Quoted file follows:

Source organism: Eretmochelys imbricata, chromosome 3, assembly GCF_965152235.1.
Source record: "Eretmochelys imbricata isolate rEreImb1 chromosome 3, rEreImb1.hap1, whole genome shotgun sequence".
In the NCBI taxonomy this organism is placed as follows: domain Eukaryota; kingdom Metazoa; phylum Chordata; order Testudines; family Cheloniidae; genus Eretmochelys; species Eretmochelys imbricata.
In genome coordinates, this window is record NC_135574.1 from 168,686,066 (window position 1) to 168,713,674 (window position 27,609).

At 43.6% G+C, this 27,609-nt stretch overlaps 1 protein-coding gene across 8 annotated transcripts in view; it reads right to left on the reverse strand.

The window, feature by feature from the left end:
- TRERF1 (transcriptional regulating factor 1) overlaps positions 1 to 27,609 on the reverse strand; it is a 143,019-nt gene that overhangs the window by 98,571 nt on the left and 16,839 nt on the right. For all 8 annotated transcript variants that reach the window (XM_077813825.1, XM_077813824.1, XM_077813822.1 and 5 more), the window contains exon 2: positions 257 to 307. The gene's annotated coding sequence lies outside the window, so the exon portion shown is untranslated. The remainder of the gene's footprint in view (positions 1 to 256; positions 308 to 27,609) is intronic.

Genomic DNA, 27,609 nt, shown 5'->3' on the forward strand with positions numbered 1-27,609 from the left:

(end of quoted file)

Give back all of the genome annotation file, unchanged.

Source organism: Eretmochelys imbricata, chromosome 3, assembly GCF_965152235.1.
Source record: "Eretmochelys imbricata isolate rEreImb1 chromosome 3, rEreImb1.hap1, whole genome shotgun sequence".
In the NCBI taxonomy this organism is placed as follows: domain Eukaryota; kingdom Metazoa; phylum Chordata; order Testudines; family Cheloniidae; genus Eretmochelys; species Eretmochelys imbricata.
In genome coordinates, this window is record NC_135574.1 from 168,686,066 (window position 1) to 168,713,674 (window position 27,609).

At 43.6% G+C, this 27,609-nt stretch overlaps 1 protein-coding gene across 8 annotated transcripts in view; it reads right to left on the reverse strand.

The window, feature by feature from the left end:
- TRERF1 (transcriptional regulating factor 1) overlaps positions 1 to 27,609 on the reverse strand; it is a 143,019-nt gene that overhangs the window by 98,571 nt on the left and 16,839 nt on the right. For all 8 annotated transcript variants that reach the window (XM_077813825.1, XM_077813824.1, XM_077813822.1 and 5 more), the window contains exon 2: positions 257 to 307. The gene's annotated coding sequence lies outside the window, so the exon portion shown is untranslated. The remainder of the gene's footprint in view (positions 1 to 256; positions 308 to 27,609) is intronic.

Genomic DNA, 27,609 nt, shown 5'->3' on the forward strand with positions numbered 1-27,609 from the left: